And that’s the key. If studios are set on milking existing popular franchises more often than making new ones, then copyright protections should reflect that. By setting the expiration date for rights is based on the last date of use, then existing business practices protect what lobbying studios wish to hold onto, and free up everything else for everyone else to work with creatively. Presently, working within a deadline to hold onto rights is a staple of the movie industry. In order to not lose film rights, Fox Studios has made 3 Fantastic 4 movies. Rise of the Silver Surfer is the only movie under that banner made just for the sake of making a movie.
But what about properties that that major corporations are less than fond of? Well, after 20 years then they should become public domain. The public is rewarded with new potentials in the arts, and large corporations have one less need to spend money less often, and gain ample ways to make more money.
My proposal is to redefine the terms of the Public Domain as follows.
- If a character or series has not been in use for the past 20 years, it becomes Public Domain, unless it’s an adaptation of a creator owned property.
- Individual characters will also be held for only 20 years after their last use.
- If a company prematurely cedes a property, they receive a subsidy from the Federal Government.
That last point can be a boon to companies from other nations as well. I’m thinking in particular of companies like Konami and Sega who have turned their focus away from making new franchises and are instead producing slot machines instead. Sometimes companies like these have even forgetting outright what some of their biggest properties like Streets of Rage, a very popular franchise in the states at the time.
Now this doesn’t help independent or retired creators. Anyone with creator owned properties would quickly lose their meal ticket, or they would have to hold onto that same ticket for most of their lives. So I think an exception is in order for them.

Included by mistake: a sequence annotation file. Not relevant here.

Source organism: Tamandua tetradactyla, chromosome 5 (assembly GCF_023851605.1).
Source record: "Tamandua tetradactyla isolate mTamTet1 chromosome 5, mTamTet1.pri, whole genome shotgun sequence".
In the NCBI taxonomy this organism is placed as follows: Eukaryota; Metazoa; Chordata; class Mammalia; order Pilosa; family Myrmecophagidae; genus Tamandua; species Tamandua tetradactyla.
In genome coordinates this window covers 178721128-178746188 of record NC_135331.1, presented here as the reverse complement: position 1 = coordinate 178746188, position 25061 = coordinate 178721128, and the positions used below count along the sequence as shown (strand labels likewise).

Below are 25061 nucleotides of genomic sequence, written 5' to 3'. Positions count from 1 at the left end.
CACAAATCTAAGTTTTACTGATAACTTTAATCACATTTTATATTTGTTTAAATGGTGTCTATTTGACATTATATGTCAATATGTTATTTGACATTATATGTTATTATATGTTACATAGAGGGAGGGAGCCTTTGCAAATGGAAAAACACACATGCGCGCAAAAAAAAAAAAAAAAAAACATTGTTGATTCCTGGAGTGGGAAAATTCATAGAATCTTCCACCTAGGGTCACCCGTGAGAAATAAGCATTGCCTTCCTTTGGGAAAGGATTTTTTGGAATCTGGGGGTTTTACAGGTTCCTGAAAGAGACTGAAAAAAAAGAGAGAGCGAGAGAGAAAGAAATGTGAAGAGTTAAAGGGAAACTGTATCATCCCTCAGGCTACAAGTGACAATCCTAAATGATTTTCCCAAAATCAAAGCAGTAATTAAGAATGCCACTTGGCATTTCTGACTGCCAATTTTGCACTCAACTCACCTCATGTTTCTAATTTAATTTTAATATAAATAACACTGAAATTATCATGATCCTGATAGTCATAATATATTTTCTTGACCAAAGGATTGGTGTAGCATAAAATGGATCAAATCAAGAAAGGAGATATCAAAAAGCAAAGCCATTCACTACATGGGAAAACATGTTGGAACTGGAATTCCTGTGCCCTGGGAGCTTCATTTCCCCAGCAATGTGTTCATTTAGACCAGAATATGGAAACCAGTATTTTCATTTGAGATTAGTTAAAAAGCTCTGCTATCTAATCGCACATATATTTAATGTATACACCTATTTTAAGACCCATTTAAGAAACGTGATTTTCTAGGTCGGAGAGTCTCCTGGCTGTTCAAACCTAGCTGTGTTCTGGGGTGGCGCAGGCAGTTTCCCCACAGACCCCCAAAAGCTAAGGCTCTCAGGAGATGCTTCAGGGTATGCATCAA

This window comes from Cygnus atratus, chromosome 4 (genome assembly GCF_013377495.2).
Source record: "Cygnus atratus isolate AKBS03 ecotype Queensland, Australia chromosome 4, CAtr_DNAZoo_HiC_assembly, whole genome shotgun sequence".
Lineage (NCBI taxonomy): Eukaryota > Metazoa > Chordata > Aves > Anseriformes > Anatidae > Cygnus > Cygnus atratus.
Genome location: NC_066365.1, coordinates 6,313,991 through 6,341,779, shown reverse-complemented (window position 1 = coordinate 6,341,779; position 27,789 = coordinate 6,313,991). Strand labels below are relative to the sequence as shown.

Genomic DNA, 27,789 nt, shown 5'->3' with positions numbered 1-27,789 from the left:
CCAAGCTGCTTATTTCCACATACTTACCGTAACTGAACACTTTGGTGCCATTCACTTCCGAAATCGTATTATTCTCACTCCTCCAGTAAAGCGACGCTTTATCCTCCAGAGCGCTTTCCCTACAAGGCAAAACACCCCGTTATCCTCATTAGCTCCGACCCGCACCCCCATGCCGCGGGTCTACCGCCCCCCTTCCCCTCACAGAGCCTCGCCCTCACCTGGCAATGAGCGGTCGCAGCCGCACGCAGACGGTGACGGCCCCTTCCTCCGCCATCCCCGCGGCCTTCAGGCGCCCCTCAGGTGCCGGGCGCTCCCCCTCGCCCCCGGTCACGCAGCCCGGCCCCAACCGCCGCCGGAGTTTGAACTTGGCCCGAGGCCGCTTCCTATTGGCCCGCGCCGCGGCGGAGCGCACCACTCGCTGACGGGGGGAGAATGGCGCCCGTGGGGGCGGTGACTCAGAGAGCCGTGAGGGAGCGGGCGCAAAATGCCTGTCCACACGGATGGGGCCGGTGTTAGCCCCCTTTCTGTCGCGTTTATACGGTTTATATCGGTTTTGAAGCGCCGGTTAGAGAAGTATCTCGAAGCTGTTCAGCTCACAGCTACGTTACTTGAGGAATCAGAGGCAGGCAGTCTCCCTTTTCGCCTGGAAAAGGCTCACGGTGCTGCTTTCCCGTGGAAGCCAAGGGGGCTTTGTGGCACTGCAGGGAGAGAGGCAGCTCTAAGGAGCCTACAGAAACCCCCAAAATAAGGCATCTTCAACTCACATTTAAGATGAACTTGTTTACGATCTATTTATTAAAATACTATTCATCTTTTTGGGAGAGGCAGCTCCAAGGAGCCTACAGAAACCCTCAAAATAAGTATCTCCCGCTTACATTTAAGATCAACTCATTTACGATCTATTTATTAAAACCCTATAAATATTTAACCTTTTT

- Give the creator/owners the old 56 year limit (as extended around the 1950’s) before their own rights expire.
- If an adaptation of a creator owned work (say Disney’s “The Rocketeer”) hits that 20 year deadline after the last time the corporate owner uses the adaptation, then the rights to said adaptation go to the creator(s) who own(s) the original work for the remainder of their 56 year hold on the property.
- When those 56 years are over, they too become public domain.
Now with individuals still living longer than they did in the 50’s, I leave how long an individual citizen should hold onto creator ownership rights up to some debate.
This new nature of new releases though, has some restrictions.
- New installments must have narratives, it’s not enough to put Mickey Mouse on a new doll or a pinball machine.
- Storylines must be added as canon, or extended prior narratives, or the property (or characters within) must appear in a crossover, like Kingdom Hearts.
- If the adaptations should be released from corporate hold after the original creators’ 56 year hold, then the adaptations go straight to public domain.
- And rereleases of preexisting works do not count, each release must be something new.
- “15 years ago, Congress kept Mickey Mouse out of the public domain. Will they do it again?” by Timothy B. Lee for the Washington Post; October 25th, 2013. https://www.washingtonpost.com/news/the-switch/wp/2013/10/25/15-years-ago-congress-kept-mickey-mouse-out-of-the-public-domain-will-they-do-it-again/?utm_term=.48fcb42d57e8
I hope you get back to me about my proposal, soon.
(Your name here)